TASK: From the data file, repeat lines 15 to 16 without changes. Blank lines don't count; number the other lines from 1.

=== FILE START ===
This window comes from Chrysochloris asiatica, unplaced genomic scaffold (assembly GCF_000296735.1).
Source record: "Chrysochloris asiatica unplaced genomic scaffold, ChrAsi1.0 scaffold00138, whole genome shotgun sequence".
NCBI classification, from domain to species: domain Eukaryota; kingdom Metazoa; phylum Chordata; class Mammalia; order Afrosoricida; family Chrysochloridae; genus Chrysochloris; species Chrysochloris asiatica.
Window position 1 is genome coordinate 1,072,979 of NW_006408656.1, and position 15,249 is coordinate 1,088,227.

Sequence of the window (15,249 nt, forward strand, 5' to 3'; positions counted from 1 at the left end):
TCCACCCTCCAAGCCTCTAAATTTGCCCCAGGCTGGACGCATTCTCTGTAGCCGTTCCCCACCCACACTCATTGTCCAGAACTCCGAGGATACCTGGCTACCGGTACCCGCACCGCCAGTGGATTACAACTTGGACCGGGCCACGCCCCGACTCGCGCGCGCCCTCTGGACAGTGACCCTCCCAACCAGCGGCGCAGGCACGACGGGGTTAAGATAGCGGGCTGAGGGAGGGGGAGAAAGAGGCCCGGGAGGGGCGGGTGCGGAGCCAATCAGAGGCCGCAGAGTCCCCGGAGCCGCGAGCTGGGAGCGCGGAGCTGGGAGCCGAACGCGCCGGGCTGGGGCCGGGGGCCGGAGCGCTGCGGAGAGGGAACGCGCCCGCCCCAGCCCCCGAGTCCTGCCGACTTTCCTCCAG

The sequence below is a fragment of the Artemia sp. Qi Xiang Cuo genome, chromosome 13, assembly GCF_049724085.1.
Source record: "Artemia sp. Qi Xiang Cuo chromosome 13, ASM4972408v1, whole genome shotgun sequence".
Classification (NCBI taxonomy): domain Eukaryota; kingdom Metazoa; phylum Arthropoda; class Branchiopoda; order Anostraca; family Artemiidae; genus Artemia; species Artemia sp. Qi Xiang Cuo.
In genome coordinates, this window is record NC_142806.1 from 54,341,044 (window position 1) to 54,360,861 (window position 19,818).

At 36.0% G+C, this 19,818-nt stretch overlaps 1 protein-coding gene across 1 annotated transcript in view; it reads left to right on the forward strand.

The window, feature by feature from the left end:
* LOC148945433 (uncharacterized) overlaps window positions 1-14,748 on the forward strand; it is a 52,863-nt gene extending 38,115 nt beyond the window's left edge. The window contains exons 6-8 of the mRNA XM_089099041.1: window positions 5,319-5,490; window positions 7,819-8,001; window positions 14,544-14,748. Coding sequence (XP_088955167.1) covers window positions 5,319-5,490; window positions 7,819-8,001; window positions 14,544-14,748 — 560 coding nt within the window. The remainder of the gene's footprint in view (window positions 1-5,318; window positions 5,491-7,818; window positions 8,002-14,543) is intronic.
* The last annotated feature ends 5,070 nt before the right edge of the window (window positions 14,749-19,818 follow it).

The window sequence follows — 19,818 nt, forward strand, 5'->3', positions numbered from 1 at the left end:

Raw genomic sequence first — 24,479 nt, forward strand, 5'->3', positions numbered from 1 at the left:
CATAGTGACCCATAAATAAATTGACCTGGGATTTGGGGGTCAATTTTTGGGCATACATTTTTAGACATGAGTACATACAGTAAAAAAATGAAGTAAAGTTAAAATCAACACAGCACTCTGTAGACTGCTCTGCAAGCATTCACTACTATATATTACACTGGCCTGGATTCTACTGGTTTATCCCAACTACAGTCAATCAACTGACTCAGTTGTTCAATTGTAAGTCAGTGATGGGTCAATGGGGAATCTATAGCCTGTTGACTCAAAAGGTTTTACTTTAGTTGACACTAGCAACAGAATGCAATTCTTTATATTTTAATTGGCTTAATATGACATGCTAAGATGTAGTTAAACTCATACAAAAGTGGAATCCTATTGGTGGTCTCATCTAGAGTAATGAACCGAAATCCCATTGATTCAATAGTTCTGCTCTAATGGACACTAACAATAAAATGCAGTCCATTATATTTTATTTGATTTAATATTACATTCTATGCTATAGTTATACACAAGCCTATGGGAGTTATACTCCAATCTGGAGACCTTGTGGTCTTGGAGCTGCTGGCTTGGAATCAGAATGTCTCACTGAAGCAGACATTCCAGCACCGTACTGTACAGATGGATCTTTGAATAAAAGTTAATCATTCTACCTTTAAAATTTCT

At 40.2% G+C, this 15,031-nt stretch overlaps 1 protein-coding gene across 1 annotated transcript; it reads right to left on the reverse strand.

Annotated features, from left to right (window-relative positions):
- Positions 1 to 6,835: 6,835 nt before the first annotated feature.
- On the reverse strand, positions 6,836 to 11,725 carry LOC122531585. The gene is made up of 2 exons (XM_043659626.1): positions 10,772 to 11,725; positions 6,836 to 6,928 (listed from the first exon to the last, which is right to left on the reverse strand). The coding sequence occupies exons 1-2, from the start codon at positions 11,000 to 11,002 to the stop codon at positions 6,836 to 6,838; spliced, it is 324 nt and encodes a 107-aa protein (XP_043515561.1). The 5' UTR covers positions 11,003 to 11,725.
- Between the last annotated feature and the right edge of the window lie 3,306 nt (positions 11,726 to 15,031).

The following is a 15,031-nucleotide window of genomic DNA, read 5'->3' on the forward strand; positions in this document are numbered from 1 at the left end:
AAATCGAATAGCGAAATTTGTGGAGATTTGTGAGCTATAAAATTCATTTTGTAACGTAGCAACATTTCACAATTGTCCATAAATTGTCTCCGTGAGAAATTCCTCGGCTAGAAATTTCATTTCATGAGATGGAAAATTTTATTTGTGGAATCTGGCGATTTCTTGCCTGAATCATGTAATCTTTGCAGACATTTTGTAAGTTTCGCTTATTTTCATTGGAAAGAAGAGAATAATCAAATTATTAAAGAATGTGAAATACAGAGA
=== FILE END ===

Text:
The window sequence follows — 19,818 nt, forward strand, 5'->3', positions numbered from 1 at the left end:

Raw genomic sequence first — 24,479 nt, forward strand, 5'->3', positions numbered from 1 at the left: